As you know, this is bothering me right now. I ask myself why I can so easily erase Polanski, but still respect Picasso. Perhaps because I was introduced to Picasso as 'great artist' first in my youth, Polanski first as a troubled genius/rapist in my adulthood. Woody Allen has always driven me bonkers. "Sleeper" is about the only Allen (with himself in it) film I could sit through ... my urge to stuff a sock in his mouth and drop him off at a bus station is just too strong.
Ethics are not supposed to be easy. And they're always worth contemplating. I am concerned about how my choices affect my overall character. Is it not true, that if we can rationalize the output of a monster ... then we can rationalize slavery, the medical experiments on concentration camp survivors, etc.?
I can't bear to do that. Again, we run up against moral consistency as being virtual handcuffs, and moral relativity looking awfully seductive but ultimately deadly to modern society.
Context can help. But when the context is expired, when the monster is dead ... then what? I look to the fact that Hitler is long burnt, but we have Nazis in our streets ... the same streets that housed those who so valiantly defeated the scourge.
You can cutely flirt with the idea that homosexuals have no rights — I don’t mean gay marriage, but the right to life — you can be removed from the bench, twice, you can demonstrate a thumbless grasp of the issues central to the Trump agenda: This is all acceptable for many conservatives. But, molest a little girl? That at least is too much.
Rationalizations on the Right are pretty grotesque. Nice to see one person on that side of the aisle draw a line.
... in this morality tale is one of Bernard Shaw’s most important arguments: people are not poor because they are immoral; they’re immoral because they are poor. Or, to put it in the terms of today’s assumptions about poverty: the problem with the poor isn’t their “culture” or their want of character. It’s just that they don’t have enough money.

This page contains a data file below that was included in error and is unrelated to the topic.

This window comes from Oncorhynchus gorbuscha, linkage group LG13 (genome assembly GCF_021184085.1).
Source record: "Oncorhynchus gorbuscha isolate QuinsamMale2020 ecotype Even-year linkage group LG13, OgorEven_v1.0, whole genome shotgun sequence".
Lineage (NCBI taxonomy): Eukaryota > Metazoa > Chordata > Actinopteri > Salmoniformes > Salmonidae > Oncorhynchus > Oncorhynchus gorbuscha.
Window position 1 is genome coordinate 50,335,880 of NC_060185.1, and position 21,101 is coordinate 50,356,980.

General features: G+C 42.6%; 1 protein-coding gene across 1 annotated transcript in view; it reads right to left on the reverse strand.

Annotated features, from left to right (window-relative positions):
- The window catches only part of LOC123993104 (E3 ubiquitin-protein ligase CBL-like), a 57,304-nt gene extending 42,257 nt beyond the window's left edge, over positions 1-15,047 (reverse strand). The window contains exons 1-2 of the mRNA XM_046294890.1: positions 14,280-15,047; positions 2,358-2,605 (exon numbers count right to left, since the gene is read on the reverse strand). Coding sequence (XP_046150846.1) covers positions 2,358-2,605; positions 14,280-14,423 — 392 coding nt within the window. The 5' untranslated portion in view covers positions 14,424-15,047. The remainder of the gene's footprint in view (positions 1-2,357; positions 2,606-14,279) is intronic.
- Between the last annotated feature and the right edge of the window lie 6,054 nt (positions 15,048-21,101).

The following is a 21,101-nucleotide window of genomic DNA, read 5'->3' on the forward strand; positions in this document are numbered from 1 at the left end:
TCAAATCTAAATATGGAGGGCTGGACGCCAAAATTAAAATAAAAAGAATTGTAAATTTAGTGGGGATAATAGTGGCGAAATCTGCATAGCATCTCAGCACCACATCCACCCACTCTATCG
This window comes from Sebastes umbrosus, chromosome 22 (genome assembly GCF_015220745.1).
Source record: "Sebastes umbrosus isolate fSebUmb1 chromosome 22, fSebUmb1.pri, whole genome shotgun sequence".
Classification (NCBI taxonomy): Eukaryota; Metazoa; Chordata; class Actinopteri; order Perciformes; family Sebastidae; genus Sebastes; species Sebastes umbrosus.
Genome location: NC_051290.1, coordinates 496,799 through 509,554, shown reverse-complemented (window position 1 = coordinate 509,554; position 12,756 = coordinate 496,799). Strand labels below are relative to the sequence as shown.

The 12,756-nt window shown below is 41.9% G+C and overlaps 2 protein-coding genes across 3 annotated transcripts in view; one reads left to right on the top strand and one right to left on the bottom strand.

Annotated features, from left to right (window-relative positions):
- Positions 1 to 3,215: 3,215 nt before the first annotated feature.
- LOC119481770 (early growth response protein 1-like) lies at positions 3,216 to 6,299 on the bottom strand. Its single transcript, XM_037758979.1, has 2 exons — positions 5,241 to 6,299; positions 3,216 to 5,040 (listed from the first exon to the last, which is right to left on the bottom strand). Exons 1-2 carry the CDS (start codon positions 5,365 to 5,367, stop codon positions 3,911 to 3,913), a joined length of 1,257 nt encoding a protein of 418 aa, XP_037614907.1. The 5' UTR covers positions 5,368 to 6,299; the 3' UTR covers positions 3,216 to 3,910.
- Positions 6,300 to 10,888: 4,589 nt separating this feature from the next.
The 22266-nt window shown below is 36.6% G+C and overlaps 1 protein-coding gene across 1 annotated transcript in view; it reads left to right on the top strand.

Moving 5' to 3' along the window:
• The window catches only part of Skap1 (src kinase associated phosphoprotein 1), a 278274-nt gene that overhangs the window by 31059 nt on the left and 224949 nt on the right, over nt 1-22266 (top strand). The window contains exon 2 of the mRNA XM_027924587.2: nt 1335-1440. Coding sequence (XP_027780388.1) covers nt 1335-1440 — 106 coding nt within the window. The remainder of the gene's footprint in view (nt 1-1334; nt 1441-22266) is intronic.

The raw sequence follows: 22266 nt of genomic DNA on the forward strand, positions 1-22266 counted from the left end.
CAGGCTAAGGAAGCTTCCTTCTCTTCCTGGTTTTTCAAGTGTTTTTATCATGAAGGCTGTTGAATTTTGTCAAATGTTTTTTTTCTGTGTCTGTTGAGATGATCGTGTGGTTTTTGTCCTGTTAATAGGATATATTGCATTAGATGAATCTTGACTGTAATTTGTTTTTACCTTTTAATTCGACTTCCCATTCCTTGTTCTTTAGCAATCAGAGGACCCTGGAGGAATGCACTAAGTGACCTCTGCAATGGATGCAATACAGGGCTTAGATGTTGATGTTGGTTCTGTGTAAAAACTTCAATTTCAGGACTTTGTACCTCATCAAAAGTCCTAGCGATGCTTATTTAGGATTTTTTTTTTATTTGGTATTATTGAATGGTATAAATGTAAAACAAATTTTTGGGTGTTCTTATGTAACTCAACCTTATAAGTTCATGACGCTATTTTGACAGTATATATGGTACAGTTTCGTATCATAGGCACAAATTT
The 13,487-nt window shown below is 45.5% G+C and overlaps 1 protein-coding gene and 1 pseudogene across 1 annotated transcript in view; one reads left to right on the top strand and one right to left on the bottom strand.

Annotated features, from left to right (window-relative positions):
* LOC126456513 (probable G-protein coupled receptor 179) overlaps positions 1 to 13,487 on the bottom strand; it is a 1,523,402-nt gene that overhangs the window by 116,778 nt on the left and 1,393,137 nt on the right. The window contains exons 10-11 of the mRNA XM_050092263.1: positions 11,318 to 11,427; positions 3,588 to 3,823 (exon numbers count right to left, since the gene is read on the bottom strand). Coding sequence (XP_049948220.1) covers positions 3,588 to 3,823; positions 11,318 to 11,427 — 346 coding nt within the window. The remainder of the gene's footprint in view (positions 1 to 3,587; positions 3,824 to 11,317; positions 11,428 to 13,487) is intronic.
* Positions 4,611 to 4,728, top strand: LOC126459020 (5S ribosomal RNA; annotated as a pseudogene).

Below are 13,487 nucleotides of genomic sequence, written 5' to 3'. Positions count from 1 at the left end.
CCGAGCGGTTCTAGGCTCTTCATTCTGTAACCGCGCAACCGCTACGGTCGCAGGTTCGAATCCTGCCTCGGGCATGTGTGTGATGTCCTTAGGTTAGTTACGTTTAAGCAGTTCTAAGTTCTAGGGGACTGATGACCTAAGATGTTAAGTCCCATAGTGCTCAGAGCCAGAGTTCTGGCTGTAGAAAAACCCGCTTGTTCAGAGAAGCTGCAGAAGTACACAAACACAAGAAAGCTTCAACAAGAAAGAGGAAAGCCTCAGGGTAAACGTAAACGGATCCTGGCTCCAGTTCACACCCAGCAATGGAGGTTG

'Character' keeps coming up. You know, it still holds true in rural areas of the U.S.: If you've broken down on the road, the poorest families will stop and help, invite you into their homes for a bite. The richest will drive by in their $50k+ pickups, mirror glasses perched on patrician noses, designer cowboy boots propped on begilded dashes, and let you fry slowly in the sun. Happened to me just the other day ... and post-Trump, too (you were wondering, I know).
Now, with that behind us, let's discuss moral failings.
Mollie nails it, as usual. During this last week, I mentioned the fact that France might consider fining catcallers to an acquaintance of mine. Her reaction was such that I continued to mention it to every man and woman I encountered for the rest of the week, to gauge the level at which catcalling is affecting half our population.
Men ranged from "Well, I guess it's a good idea" to "Ridiculous. What harm does it do? Sticks and stones."
Women? The 'look of eagles' (hope) appeared in the eyes, and stories of being catcalled - starting as an underage girl - were rolled out. Some took quite severe steps to never be in those situations again, limiting their freedom.
This will be no surprise to the female sex. To men? Jesus. My male privilege blinded me; our culture silently accepts this ... and it should not. At the very least, our American legal system should fine men who catcall underage girls, if they cannot generate any righteous indignation for catcalling in general. Childhood especially should be left unmolested. Reality comes hard, and always too soon.
[Later thought: On the other hand, 30 days in the slammer being catcalled by an inmate named "Knuckles" might be a good preventative, too.]